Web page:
EU asks if marketing laws are fit for purpose, but will they still apply to UK?

The European Commission is undertaking a public consultation to check up on the "fitness" of the current EU consumer and marketing legislation - and the PRCA has warned that UK PRs should keep tabs on the laws despite the impending Brexit.

This covers a whole host of different EU directives, including the Unfair Commercial Practices Directive (UCPD). The consultation will assess whether these directives are fit for purpose, by looking at their effectiveness, efficiency, coherence, relevance and "EU added value".

One prohibited practice listed by the UCPD that will be of particular interest to PR is "using editorial content in the media to promote a product where a trader has paid for the promotion without making that clear in the content or by images or sounds clearly identifiable by the consumer (advertorial)".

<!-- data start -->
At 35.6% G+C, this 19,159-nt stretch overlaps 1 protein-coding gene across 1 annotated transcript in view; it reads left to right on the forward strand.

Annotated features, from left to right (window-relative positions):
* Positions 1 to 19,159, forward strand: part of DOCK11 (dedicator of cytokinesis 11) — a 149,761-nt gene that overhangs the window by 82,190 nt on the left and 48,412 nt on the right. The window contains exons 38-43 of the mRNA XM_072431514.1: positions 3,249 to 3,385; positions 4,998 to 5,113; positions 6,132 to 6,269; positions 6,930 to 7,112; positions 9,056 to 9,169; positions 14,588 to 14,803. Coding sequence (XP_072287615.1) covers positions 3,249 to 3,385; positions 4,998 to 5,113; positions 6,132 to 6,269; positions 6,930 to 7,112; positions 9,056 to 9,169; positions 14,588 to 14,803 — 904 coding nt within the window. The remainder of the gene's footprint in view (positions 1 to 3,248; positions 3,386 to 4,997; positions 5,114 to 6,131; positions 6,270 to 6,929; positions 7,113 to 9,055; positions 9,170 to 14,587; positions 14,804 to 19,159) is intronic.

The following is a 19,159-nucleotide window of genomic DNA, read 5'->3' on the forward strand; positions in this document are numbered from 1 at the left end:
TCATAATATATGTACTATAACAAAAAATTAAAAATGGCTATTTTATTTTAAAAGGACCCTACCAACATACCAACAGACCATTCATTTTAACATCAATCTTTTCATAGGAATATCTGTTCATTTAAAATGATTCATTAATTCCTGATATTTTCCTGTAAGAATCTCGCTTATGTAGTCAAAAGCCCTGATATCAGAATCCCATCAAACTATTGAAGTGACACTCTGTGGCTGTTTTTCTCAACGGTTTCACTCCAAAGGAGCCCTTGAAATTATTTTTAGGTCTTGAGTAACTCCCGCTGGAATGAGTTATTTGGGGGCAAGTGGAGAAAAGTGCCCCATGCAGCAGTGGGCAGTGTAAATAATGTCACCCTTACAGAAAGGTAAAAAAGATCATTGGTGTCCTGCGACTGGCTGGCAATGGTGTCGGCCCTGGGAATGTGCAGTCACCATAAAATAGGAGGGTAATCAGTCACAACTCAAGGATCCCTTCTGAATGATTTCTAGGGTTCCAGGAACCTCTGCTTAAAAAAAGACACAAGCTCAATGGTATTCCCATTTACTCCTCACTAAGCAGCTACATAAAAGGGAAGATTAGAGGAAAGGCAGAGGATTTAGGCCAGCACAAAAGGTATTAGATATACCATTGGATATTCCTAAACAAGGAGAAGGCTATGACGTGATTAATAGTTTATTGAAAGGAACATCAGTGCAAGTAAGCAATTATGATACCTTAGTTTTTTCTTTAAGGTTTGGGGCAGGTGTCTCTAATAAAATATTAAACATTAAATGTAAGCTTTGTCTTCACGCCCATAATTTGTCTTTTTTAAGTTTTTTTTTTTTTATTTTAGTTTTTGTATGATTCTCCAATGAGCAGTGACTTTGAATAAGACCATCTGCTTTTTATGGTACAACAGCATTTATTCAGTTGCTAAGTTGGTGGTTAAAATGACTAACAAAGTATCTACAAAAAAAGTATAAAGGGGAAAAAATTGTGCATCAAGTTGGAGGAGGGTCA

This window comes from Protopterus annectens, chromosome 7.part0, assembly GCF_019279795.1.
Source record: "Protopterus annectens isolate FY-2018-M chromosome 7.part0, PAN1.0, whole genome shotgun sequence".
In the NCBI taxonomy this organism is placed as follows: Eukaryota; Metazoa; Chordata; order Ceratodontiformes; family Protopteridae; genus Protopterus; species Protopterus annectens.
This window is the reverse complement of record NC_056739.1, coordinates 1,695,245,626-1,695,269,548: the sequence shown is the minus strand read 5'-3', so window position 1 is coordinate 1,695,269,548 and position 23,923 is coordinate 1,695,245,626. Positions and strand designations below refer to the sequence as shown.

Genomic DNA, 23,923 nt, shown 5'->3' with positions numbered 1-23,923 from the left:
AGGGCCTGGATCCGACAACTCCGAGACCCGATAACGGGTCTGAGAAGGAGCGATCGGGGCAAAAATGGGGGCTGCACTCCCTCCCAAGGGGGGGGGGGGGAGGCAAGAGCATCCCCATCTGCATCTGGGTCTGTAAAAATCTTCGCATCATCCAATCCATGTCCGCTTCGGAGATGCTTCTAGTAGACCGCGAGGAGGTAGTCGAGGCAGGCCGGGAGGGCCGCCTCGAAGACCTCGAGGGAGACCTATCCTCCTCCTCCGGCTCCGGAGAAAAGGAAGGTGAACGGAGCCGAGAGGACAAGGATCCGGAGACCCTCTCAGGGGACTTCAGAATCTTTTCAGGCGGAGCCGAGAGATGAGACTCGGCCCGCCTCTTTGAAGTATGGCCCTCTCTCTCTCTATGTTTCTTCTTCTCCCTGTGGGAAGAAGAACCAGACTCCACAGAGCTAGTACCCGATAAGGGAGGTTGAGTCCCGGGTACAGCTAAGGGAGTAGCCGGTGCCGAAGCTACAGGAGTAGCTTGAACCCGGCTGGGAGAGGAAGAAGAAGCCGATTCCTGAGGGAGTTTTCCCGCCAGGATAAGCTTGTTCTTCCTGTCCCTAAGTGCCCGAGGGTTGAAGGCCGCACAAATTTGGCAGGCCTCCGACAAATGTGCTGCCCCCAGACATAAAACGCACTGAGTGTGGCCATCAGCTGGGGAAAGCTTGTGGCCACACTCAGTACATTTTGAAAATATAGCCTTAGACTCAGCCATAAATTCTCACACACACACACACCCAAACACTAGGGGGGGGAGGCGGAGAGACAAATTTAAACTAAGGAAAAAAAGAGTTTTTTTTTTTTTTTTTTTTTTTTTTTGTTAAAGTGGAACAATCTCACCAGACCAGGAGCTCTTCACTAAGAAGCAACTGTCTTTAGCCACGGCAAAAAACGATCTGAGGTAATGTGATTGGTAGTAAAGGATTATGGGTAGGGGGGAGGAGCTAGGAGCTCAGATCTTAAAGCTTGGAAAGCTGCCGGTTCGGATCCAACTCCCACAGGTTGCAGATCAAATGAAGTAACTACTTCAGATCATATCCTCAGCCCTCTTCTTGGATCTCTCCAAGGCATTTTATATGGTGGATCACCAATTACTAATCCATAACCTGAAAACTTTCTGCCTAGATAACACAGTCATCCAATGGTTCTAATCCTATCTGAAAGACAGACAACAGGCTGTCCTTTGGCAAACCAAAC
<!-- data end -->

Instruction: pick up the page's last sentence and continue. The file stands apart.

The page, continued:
The speedy ascent of social media influencers and development of native advertising has meant this is now a notably grey area – the UCPD came about in 2005.

The Public Relations Institute of Ireland and the UK's PRCA have both said they will be making submissions to the consultation, which will finish on 2 September.

With Britain’s relationship with the EU uncertain following the Brexit vote, it is unclear what significance many pieces of legislation will have, the UCPD among them, but the PRCA's head of public affairs, policy and research stresses that it is still vital to pay attention to changes and discussions.

"Over the course of Brexit, the UK industry is still going to have to understand and address regulation like UCPD," Nicholas Dunn-McAfee told PRWeek.

"The reason is twofold. The first is that a great deal of this is relatively established, politically non-contentious in the UK and so is unlikely to change significantly. The second – with Philip Hammond today ruling out the single market – is what exactly will be agreed to access this single market. PRs already ensure there are clear lines between editorial and advertising, but parability creates its own requirements."

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